Saturday, August 11, 2007

Punk Monk

Punk Monk: New Monasticism and the Ancient Art of Breathing
by Andy Freeman and Pete Greig
Regal Books, 2007

I actually read this book before reading Harry Potter and saved the epilogue and appendixes until today. This book reminded me a bit of Irresistible Revolution because of its purpose and narrative style. The authors of this book primarily tell the story of the conception of their boiler room in Reading, England and how it has developed through time.

"A 24-7 Boiler Room Community is a Christ-centered community that practices a daily rhythm of prayer, study and celebration while caring actively for the poor and the lost."
"Bonhoeffer recognized in Christ's Sermon on the Mount a subversive and revolutionary manifesto for a counter-cultural resistance that could be cultivated into a new form of monasticism."
"Do we believe that the world will change if we dare to live them [Jesus words in the Gospels] out radically?
"The monastic life was about, as Bonhoeffer reminded us, "an uncompromising allegiance to a life lived according to the Sermon on the Mount."
"Nearly every major monastic movement began as a violent reaction to compromised religion. Monasticism, at its best, has always been a cry for change--in our own hearts, in an over-accommodating Church and in society at large."
"Our mission is only and entirely to minister to Jesus, which we do primarily through prayer and worship, and secondarily by finding the face of Jesus in the faces of the poor and the lost."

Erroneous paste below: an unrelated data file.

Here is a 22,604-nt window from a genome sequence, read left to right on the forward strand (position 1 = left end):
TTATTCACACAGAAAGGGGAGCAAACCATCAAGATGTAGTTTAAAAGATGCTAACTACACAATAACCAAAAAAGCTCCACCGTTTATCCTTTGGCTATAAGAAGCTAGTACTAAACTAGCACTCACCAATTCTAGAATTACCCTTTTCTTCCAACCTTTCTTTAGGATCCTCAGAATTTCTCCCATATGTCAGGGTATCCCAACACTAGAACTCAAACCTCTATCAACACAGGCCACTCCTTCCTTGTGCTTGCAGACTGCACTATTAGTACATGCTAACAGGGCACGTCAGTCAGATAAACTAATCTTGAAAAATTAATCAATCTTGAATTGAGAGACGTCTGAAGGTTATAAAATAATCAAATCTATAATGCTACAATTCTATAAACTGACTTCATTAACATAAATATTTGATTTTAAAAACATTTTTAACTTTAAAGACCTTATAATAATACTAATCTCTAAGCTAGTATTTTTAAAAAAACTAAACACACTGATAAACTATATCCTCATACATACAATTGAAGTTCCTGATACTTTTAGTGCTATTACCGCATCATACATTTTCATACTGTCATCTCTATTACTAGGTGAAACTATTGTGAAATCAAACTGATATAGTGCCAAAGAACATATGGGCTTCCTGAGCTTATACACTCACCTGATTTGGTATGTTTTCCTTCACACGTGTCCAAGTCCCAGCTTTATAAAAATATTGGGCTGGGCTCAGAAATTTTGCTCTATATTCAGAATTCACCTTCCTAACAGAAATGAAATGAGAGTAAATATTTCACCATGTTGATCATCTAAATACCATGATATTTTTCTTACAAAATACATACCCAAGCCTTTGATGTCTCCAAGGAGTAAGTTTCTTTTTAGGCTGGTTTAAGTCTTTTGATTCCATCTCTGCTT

"Aposto-monastic- seek to combine the inward call to intimacy in prayer with the outward commission to involvement in practice."
"Celtic missionaries believed that they would find God upon their arrival only if He walked with them the entire way. 'I shall not find Christ at the end of my journey unless he accompanies me along the way.'"
"When we pray, we cannot remain passive, because God stirs us to be active and to love the people we are praying for with our actions."

I hope I have not bored you with all these quotes but this is one of those books that I found myself highlighting several bits like these along the way. They are nuggets of wisdom that are surrounded by stories to illustrate the point. These boiler rooms are not very different from Celtic monasteries. They have a regular prayer schedule, liturgy, and evangelistic activity. They value/embrace/encourage creativity better than any other organized Christian gathering that I know of. They have exciting prayer, which is unfortunately a rare treat. These 24-7 Boiler Room communities seem to be doing a lot of great things around the world and embracing a population of people generally not reached by traditional churches.

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